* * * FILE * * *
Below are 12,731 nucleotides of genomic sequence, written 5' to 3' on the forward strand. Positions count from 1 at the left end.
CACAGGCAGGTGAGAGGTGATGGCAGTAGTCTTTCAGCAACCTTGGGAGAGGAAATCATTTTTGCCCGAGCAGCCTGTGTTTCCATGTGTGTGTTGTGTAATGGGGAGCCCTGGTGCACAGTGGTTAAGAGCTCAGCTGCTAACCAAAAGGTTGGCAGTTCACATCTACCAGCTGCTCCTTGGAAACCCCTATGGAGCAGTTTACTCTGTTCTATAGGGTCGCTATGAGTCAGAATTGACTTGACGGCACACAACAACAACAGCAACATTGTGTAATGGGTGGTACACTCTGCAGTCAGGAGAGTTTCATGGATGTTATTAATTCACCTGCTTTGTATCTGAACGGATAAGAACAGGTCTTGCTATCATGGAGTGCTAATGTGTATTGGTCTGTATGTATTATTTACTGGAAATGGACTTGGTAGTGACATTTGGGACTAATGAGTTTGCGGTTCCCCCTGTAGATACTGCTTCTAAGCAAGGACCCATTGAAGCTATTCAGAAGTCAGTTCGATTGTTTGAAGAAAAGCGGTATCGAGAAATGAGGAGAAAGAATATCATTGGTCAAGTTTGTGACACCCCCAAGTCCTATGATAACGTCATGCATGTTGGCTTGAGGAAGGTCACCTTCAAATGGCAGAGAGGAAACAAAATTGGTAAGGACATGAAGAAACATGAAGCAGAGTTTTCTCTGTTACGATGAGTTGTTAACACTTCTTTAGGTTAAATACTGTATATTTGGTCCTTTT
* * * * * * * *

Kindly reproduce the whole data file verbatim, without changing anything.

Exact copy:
Below are 12,731 nucleotides of genomic sequence, written 5' to 3' on the forward strand. Positions count from 1 at the left end.
CACAGGCAGGTGAGAGGTGATGGCAGTAGTCTTTCAGCAACCTTGGGAGAGGAAATCATTTTTGCCCGAGCAGCCTGTGTTTCCATGTGTGTGTTGTGTAATGGGGAGCCCTGGTGCACAGTGGTTAAGAGCTCAGCTGCTAACCAAAAGGTTGGCAGTTCACATCTACCAGCTGCTCCTTGGAAACCCCTATGGAGCAGTTTACTCTGTTCTATAGGGTCGCTATGAGTCAGAATTGACTTGACGGCACACAACAACAACAGCAACATTGTGTAATGGGTGGTACACTCTGCAGTCAGGAGAGTTTCATGGATGTTATTAATTCACCTGCTTTGTATCTGAACGGATAAGAACAGGTCTTGCTATCATGGAGTGCTAATGTGTATTGGTCTGTATGTATTATTTACTGGAAATGGACTTGGTAGTGACATTTGGGACTAATGAGTTTGCGGTTCCCCCTGTAGATACTGCTTCTAAGCAAGGACCCATTGAAGCTATTCAGAAGTCAGTTCGATTGTTTGAAGAAAAGCGGTATCGAGAAATGAGGAGAAAGAATATCATTGGTCAAGTTTGTGACACCCCCAAGTCCTATGATAACGTCATGCATGTTGGCTTGAGGAAGGTCACCTTCAAATGGCAGAGAGGAAACAAAATTGGTAAGGACATGAAGAAACATGAAGCAGAGTTTTCTCTGTTACGATGAGTTGTTAACACTTCTTTAGGTTAAATACTGTATATTTGGTCCTTTT